Apparently, an unidentified vendor slipped Boston Scientific some bad capacitors. Said crappy caps found their way into assorted cardiac rhythm management devices. Luckily, no one has died due to device malfunctions.
Some capacitors from specific lots may perform in a manner that leads to device malfunction, including intermittent or permanent loss of therapy or premature battery depletion. To date, a total of five confirmed events have been reported out of approximately 27,200 implanted devices from this subset. One event involved a device malfunction discovered at the time of implant. The other four events involved devices that were implanted and subsequently required replacement.
Patients with affected pacemakers may experience intermittent or permanent loss of output or telemetry, or premature battery depletion. Patients with affected defibrillators may experience inappropriate sensing or premature battery depletion. There have been no reported patient deaths associated with this issue. There have been two reports of pacemaker patients experiencing syncope associated with loss of pacing output.
More detail can be found on the Boston Scientific press page. Kudos to BSX for being transparent on a relatively small (so far) issue. Given that the problem was not (specifically) with a BSX part, but rather a purchased component (that could be any CRM device!), other manufacturers were quick to point they had no such issues…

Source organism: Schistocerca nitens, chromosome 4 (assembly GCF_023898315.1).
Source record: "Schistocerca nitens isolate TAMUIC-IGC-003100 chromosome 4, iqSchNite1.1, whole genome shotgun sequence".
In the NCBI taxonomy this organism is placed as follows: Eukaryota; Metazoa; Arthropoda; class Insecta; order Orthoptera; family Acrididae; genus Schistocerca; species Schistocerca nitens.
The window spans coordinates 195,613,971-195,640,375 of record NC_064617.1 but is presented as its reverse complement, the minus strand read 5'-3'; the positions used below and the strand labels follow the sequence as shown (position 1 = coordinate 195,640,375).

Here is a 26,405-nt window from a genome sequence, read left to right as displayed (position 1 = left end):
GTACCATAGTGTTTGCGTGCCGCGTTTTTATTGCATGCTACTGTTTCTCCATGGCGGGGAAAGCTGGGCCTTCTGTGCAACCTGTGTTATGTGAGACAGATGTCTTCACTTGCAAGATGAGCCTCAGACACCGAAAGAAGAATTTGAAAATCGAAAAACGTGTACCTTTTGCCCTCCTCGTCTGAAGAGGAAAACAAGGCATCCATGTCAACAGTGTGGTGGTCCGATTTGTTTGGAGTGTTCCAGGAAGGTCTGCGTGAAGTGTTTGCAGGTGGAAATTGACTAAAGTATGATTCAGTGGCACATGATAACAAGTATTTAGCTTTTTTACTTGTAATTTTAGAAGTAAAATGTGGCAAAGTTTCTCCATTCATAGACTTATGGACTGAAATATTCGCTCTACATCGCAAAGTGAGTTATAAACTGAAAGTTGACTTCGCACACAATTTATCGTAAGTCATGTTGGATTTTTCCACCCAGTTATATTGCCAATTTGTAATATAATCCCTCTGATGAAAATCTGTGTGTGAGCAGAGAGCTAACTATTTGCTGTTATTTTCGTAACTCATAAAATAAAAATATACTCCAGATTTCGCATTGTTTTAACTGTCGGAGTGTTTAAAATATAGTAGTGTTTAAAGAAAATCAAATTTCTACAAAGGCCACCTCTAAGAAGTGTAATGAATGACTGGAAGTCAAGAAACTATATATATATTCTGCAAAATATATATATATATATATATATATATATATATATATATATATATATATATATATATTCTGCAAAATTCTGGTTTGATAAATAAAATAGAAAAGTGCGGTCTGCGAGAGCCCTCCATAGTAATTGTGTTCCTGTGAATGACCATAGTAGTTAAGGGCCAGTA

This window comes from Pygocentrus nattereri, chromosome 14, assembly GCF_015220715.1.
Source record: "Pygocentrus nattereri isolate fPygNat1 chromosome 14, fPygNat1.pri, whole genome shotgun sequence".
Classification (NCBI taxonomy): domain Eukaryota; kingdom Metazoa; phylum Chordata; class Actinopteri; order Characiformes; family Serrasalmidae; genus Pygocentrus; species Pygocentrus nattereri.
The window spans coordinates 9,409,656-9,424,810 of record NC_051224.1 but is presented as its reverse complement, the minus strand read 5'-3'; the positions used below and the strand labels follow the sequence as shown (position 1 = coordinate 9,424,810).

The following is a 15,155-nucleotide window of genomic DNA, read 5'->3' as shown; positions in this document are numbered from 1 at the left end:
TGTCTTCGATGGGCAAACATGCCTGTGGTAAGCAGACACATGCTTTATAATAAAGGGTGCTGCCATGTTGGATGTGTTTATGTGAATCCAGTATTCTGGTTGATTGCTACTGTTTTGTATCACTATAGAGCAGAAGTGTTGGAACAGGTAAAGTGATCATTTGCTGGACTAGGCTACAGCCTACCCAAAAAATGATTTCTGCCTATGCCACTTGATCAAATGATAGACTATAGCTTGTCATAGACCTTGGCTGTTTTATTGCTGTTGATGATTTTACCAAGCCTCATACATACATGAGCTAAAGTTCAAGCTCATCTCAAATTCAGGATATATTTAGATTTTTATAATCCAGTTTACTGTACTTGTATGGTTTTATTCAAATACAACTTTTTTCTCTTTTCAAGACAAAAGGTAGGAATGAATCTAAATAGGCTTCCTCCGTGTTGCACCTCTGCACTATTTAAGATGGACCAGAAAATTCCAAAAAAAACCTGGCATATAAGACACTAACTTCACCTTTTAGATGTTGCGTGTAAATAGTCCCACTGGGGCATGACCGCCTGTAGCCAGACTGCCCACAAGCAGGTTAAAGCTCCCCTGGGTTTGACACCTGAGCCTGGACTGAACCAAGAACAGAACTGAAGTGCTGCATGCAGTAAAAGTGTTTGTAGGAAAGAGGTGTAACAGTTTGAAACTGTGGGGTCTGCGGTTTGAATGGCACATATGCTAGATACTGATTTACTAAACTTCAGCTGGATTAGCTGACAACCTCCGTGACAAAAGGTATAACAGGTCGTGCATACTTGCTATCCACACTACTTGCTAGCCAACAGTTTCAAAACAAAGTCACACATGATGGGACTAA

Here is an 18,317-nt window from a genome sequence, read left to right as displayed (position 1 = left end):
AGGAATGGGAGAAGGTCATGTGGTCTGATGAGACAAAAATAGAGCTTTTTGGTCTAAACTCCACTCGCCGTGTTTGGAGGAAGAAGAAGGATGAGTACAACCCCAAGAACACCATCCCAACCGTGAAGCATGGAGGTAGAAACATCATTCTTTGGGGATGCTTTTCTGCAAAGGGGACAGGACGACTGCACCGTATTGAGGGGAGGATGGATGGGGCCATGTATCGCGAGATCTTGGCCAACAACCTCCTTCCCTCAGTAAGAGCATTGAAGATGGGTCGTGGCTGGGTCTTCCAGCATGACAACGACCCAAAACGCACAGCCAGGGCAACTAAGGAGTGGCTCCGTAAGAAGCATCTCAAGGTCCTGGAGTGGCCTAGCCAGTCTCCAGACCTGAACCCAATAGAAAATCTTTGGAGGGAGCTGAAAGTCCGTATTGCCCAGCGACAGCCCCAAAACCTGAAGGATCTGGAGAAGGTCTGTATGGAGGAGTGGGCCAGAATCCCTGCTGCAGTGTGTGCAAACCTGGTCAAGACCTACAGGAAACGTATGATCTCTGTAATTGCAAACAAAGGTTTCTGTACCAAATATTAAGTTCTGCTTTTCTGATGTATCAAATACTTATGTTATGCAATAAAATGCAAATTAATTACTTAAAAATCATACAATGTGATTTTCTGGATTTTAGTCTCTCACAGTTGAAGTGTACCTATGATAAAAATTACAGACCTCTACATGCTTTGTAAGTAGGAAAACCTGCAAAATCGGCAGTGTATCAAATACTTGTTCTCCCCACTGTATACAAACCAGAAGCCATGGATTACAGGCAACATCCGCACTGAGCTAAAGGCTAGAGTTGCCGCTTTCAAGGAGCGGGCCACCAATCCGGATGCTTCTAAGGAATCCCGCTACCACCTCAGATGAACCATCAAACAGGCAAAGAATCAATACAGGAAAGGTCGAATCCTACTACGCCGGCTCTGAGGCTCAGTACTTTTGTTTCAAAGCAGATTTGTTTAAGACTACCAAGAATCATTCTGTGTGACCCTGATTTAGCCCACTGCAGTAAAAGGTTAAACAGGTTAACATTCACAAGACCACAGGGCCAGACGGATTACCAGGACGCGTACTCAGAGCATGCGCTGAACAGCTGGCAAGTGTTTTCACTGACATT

From St. Jude:
St. Jude Medical Inc. on Tuesday said it has found no reports of faulty components in its implantable heart devices after checking with suppliers in the wake of a recall by rival Boston Scientific Corp. (BSX.N: Quote, Profile, Research)
“We checked and we have no reports of any failures from our suppliers demonstrating this condition,” St. Jude spokeswoman Angela Craig told Reuters.
Medical device maker Medtronic Inc. (MDT.N: Quote, Profile, Research) said on Tuesday its implantable heart devices used different components from those involved in a Monday recall issued by Boston Scientific Corp.
“We know that the capacitors in question are different than the ones used in our products,” said Steve Mahle, president of Medtronic’s cardiac rhythm disease management business, in an alert to its sales force obtained by Reuters.